www.entitymodelling.org - entity modelling introduced from first principles - relational database design theory and practice - dependent type theory
To summarise, the plays the part of relationship is limited in scope. In the specific context of a cast member, the part they play is in the same play as the performance is a performance of.
The relationship plays the part of has a type constraint : in its proper usage it has to relate cast members with characters but it also has a scope constraint: that the character is a character within the context of the play being performed.
In mathematical notation it is possible to include the scope constraint as a more general kind of type constraint than can be expressed in an entity model, namely a dependent type constraint. In entity modelling this is not possible and every relationship defined in a model should have a scope constraint specified for it. There is no standard way of doing this but an accompanying diagram, one per associative relationship is a satisfactory way of doing this. Figure 11 is the scope constraint diagram for relationship plays part of.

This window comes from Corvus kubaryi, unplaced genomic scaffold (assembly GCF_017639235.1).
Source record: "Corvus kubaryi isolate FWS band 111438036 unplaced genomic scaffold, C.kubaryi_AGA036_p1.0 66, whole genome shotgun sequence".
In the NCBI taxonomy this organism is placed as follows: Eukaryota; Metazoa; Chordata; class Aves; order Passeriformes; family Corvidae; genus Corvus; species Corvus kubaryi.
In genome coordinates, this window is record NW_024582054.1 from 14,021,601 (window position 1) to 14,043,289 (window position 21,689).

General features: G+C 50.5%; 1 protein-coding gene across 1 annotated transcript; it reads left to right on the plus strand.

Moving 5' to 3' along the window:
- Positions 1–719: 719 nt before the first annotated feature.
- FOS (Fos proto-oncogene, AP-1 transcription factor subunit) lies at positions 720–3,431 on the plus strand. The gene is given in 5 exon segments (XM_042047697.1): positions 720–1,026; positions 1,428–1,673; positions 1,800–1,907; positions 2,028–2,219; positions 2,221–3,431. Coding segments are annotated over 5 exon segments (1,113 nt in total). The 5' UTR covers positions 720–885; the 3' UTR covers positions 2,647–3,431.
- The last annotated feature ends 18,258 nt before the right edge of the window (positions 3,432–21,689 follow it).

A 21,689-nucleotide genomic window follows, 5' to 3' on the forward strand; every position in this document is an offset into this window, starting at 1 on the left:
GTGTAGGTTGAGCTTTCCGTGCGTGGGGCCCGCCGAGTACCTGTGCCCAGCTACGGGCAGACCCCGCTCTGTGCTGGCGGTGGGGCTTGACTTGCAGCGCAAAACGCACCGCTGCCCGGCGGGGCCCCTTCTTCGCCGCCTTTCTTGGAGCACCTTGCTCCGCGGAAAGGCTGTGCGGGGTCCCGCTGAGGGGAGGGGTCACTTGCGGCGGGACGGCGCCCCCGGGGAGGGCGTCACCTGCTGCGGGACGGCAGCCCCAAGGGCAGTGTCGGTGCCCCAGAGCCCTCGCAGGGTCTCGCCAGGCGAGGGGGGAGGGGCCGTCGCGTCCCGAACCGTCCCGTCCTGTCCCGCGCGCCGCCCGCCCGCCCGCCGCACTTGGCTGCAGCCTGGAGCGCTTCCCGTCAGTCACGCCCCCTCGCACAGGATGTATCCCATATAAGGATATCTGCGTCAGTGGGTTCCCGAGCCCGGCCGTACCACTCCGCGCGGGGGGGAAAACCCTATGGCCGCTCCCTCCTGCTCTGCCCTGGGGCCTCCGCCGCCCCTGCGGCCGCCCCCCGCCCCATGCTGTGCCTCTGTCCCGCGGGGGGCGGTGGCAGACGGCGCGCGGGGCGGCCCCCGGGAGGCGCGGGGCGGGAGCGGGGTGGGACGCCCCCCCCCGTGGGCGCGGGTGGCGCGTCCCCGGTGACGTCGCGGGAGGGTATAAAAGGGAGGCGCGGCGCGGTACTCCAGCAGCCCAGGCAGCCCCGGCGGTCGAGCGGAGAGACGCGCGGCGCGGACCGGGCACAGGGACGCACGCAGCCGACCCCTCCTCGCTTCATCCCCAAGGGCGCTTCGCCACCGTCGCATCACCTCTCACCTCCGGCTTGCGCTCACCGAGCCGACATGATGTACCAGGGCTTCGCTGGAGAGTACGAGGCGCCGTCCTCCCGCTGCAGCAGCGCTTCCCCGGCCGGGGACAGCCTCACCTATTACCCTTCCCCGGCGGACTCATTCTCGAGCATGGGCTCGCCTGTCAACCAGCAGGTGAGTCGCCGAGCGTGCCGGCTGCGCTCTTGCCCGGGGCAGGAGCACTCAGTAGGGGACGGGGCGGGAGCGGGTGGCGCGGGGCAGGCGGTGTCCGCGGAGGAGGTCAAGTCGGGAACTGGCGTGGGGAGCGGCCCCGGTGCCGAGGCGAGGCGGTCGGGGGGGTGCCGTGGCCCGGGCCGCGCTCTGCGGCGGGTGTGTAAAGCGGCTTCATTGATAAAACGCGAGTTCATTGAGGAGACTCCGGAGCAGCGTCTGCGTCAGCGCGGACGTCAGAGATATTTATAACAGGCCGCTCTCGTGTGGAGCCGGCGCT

The diagram in figure 12 can be interpreted as the scope constraints for relationship assigned to within the context of the entity models of figure 3. The text on the right of the figure explains the constraint expressed by the scope diagram - it seems obvious but this is so only if we know this model and this relationship i.e. providing we understand its proper usage. In this example there is a single entity type at the top of the diagram - therefore we call the diagram a scope triangle rather than a scope square.
If we allow of the use of identity relationship in a scope square and allow it to be drawn horizontally then any scope triangle can be re-expressed as a scope square as illustrated by figure 13.
Some relationships may be unconstrained in their scope in the sense that they are global in their reach. We have given an example of such a relationship, translation of, in figure 4. The scope of this relationship, the fact that it is unconstrained, is expressed by the relationship scope diagram in figure 14. By way of explanation - what this diagram says is :
In other words it says that the relationship translation of is such that two absolutes are equal - which is to say nothing at all about the relationship because a priori all absolutes are equal as absolute is unique of its type.